At a meeting with Patriarch of Moscow and All Russia Kirril I, on December 2, Gyumri mayor Vardan Ghukasyan brought up the idea expressed by many residents of Gyumri to rename the city back to its historical name --Alexandrapol.
The mayor's suggestion caused a stir in Armenias second city, and was read by some as the further Russianization of Armenia.
A closer look, however, shows different motives --including the fact that the current name is of Turkish origin-- and is one reason over the past years more and more residents of Gyumri talk about recovering the city's former name.
Alexandrapol's history goes back to 1837, when Emperor Nikolay I personally visited the settlement, which later was named in honor of the emperor's wife.
The place itself was not a city yet. It was a settlement with fortresses erected in early 19th century, as strongholds during the war against Ottoman Empire. It was the Turks who called the place gyumri, which meant customs.
Yet a thousand years before the 'the customs', there was an ancient Armenian settlement called Kumairy, which stood where today's Gyumri is. In late 5th c. BCE ancient Greek historian Xenophon wrote about Giumnias --'a big, rich and crowded' city.
Armenian historian Ghevond (8th c., during the Arab rule) --has reference to Kumairy of his period already as a settlement.
The Turks who took possession of that territory played the similarity between the traditional name of the settlement and the Turkish word gyumri meaning customs, and altered Kumayri to Gyumri. The concept of Gyumretsi (native of Gyumri) is the Turkish equivalent of tax- or tribute-collector, as well as a money-lender, money-changer.
For dozens of years the Armenians of Kumayri struggled to free themselves of the Turkish yoke, of the hated name Gyumri, and connected all the hopes with Russia --a country that shared the same faith with them. In 1826 the former customs finally rid itself of the Turkish oppression.
In 1840 the fortress of Alexandrapol was officially proclaimed a city, and in 1850 that city became the center of Alexandrapol uyezd [district] of Erivan province.
As a result of the railway lines Tiflis [Tbilisi] --Alexandrapol- Kars and Alexandrapol-Erivan [Yerevan]-Julpha laid later, it became also one of important communications hubs.
The moment when customs became Alexandrapol marked the launch of the settlement-to-city transformation process. By a special decree it was developing in accordance with the standards established for Rostov, Kars and Shushi.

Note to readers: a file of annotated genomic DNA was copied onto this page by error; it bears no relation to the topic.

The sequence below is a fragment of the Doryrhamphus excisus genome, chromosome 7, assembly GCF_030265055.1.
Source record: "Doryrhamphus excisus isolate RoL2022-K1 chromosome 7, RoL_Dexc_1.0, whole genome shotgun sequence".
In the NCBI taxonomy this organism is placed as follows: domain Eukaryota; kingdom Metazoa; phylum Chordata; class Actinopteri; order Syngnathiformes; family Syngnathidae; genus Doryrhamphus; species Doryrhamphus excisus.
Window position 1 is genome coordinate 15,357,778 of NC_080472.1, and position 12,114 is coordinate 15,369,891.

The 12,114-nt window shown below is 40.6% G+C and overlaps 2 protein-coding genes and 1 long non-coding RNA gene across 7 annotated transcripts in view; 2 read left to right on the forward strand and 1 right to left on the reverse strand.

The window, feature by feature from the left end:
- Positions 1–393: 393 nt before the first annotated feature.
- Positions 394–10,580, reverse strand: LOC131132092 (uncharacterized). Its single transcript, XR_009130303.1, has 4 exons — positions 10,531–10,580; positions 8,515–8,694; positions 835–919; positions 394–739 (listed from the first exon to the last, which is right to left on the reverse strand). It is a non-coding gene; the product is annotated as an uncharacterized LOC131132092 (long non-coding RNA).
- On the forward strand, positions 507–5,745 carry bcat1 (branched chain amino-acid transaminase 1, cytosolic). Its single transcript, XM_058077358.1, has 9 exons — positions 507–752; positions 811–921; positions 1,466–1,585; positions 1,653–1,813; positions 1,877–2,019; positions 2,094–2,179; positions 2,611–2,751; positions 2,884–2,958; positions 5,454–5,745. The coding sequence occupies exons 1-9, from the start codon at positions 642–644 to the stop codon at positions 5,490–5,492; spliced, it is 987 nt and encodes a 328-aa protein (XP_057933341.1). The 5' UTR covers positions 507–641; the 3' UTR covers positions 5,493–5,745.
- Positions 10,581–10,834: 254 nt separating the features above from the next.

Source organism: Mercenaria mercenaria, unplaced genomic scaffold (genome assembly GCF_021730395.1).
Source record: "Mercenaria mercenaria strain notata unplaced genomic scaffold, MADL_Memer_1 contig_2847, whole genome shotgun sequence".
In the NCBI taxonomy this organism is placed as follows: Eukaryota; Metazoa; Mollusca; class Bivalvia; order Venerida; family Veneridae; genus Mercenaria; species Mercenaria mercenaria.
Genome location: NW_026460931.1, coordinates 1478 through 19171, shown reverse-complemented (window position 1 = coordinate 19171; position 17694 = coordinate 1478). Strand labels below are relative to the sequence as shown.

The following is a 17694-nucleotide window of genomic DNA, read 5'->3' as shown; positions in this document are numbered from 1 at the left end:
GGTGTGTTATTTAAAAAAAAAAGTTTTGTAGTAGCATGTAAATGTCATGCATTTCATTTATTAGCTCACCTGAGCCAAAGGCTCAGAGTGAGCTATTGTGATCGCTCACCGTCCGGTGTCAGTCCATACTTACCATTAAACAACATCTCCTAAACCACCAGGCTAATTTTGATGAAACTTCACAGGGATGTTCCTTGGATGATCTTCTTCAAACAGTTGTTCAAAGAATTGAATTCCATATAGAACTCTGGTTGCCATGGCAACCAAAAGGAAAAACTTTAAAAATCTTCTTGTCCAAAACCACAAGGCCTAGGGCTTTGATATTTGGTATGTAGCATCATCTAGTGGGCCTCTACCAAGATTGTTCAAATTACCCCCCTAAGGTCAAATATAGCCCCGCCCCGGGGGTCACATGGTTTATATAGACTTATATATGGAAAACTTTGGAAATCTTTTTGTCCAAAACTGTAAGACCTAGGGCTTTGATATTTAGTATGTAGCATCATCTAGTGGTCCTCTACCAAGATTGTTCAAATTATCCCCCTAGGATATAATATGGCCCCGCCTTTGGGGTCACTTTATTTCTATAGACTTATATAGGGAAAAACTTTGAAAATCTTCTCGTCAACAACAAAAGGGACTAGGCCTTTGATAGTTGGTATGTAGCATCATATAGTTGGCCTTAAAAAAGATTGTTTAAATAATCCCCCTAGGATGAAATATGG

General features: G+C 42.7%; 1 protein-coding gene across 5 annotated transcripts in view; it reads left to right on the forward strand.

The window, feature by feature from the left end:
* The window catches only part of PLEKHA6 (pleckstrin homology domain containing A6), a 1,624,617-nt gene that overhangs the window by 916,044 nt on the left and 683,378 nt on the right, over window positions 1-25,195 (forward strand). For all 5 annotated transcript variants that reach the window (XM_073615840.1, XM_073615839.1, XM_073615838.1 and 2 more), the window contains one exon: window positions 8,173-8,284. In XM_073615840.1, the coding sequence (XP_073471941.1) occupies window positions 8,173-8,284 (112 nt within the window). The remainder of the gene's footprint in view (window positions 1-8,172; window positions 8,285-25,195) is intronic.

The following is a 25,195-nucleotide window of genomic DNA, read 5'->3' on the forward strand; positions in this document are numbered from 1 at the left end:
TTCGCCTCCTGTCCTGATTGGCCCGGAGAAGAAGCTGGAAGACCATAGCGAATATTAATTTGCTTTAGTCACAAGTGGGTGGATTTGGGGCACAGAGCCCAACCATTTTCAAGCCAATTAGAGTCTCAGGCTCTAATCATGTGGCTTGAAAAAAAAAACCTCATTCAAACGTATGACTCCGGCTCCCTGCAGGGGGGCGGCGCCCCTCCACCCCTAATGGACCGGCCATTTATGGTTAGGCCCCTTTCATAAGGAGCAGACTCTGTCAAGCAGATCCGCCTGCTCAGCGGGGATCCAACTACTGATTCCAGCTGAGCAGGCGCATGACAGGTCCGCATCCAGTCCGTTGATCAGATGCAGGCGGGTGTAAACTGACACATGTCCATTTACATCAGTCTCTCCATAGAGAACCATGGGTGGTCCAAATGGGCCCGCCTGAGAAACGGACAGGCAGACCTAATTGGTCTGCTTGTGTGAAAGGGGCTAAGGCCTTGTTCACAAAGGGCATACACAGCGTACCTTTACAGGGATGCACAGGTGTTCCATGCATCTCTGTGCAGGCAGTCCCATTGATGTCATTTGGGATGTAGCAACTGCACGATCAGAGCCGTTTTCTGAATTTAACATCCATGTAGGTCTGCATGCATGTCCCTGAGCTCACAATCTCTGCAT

That period saw the formation of a new type of Eastern Armenia-based Armenians, who combined the best traits of Armenian, Russian, Caucasian and even European cultures.
Nonetheless, today's residents' growing desire to rename the city is not so much dictated by the drive for the recovery of historical justice (in that case it would make more sense to rename it Kumayri), as by the realization of the deficit of urban culture, and of the loss of urban values and traditions.
The concept of Alexandrapoltsi (native of Alexandrapol) meant belonging to urban culture. If Gyumri nurtured money-lenders and did not leave behind any more or less worthy name, Alexandrapol, on the contrary, gave birth to mystic Gyurjiyev and sculptor Merkurov, poet Isahakyan and painters Aslamazyan sisters --names that soon became known in all Europe.
Alexandrapol became the city of craftsmen, where more than a hundred kinds of crafts flourished --goldsmith craft, smith craft, copper, tin working and casting. Masons, layers, carpenters were especially respected and demanded. While churches were built in a traditionally established manner, residential and public buildings incorporated new -Russian and European- tendencies.
After Sovietization the city -then renamed into Leninakan (after communist leader Vladimir Lenin) - lost some of its qualities, but due to the massive Alexandrapol stratum it kept standing out among other regions.
The city was renamed yet another time in the early 1990s back to the Turkish name Gyumri along with the objectively brewing multidimensional crisis, and reanimated the pitiful and humiliated Gyumretsi type of the times of Turkish oppression.
It is against this reanimated image that many residents of Armenia's second biggest city are speaking out, and moreover, they say that the mayor who actually voiced that issue in his conversation with the Russian Patriarch would never be able to become the mayor of Alexandrapol, he can only be the mayor of Gyumri.
Today's tour around Gyumri is the fixation of the victory of money-lenders' world perception. In the current whirlpool of the construction boom, that traditional stratum of Alexandrapol culture is under the threat of complete destruction, either through demolishing the old housing, or their adjustment to the architectural taste of the new rich.
But if Alexandrapoltsis knew their limits, Gyumretsis never new such limits and still dont. It is that all-permissiveness that the residents of Kumayri-Alexanrapol-Leninakan-Gyumri oppose, and in their quiet desire to reclaim a name, seek also to reclaim a character by which their city was honored in its best days.